Walking school buses

Walking school buses (WSBs) are an organized mode of active transportation for students walking to school. WSBs have a fixed route, with designated stops and pick up times when children can join adult chaperones to walk to school. Walking school bus programs can be implemented in neighborhoods of various socio-economic status, and frequently are in urban and suburban areas where many children live close enough to walk to school. Children who live farther than walking distance from school may join WSBs at pre-appointed spots along the route, especially in rural areas (SRTS-Walking school bus).  

Expected Beneficial Outcomes (Rated)

  • Increased active transportation

  • Increased physical activity

Other Potential Beneficial Outcomes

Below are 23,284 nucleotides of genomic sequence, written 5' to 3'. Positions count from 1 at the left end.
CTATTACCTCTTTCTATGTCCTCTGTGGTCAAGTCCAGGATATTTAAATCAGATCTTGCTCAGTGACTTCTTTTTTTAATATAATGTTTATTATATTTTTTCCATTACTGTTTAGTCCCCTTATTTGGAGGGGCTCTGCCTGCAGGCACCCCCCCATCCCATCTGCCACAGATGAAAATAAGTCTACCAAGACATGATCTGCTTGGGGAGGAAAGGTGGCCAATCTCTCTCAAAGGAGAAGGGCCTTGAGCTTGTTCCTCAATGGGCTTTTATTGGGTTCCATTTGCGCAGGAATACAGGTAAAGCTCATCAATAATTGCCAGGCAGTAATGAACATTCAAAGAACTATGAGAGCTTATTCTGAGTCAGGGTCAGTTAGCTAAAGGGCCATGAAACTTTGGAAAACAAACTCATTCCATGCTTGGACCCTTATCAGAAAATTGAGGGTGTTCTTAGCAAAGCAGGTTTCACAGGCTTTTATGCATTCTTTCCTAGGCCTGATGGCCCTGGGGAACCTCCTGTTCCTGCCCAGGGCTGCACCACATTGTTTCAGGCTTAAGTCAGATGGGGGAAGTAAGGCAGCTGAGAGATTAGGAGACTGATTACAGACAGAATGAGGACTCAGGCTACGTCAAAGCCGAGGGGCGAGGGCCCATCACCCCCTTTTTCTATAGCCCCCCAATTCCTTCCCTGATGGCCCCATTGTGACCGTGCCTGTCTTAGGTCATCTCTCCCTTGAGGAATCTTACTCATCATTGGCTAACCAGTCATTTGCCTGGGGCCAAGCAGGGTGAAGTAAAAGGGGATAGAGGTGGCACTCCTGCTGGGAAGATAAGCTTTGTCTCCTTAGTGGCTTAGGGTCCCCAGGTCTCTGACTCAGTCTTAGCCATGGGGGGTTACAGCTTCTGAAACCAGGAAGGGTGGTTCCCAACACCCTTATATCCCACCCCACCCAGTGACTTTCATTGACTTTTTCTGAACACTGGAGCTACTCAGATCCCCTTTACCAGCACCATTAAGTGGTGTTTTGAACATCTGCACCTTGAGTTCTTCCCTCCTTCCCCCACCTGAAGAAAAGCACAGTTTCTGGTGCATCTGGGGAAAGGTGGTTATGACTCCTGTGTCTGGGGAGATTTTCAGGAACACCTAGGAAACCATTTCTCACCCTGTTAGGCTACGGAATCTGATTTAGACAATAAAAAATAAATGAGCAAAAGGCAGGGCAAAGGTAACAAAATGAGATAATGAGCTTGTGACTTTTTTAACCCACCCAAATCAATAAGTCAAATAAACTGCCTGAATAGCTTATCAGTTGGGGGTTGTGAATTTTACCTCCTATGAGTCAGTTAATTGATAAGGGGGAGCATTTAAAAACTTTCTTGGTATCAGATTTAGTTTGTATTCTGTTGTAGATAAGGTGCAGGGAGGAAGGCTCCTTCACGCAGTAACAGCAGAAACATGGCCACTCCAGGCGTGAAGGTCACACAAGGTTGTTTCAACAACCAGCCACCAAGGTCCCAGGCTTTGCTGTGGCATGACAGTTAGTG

• Improved health outcomes

  • Improved sense of community

  • Increased academic achievement

  • Reduced vehicle miles traveled

  • Reduced emissions

Evidence of Effectiveness

There is strong evidence that walking school buses (WSBs) increase instances of walking to school (, , Smith 2015, Davison 2008) and physical activity for participating students (, Smith 2015), although increases in physical activity vary widely ().

WSBs can increase participants’ overall moderate to vigorous physical activity levels (Smith 2015) and help them continue to be physically active as they get older (). Interventions that encourage active transportation to school, such as WSBs, have been shown to improve many health and fitness outcomes, including weight status/body composition, cardiorespiratory fitness, and muscular fitness and flexibility, for children and adolescents (Lubans 2011, Mendoza 2011a). Research also suggests that time spent outside (e.g., walking to school) is beneficial for cognitive development and academic performance (Smith 2015). WSBs can encourage positive social interaction between participants of all ages and may increase children’s road safety skills (Smith 2015).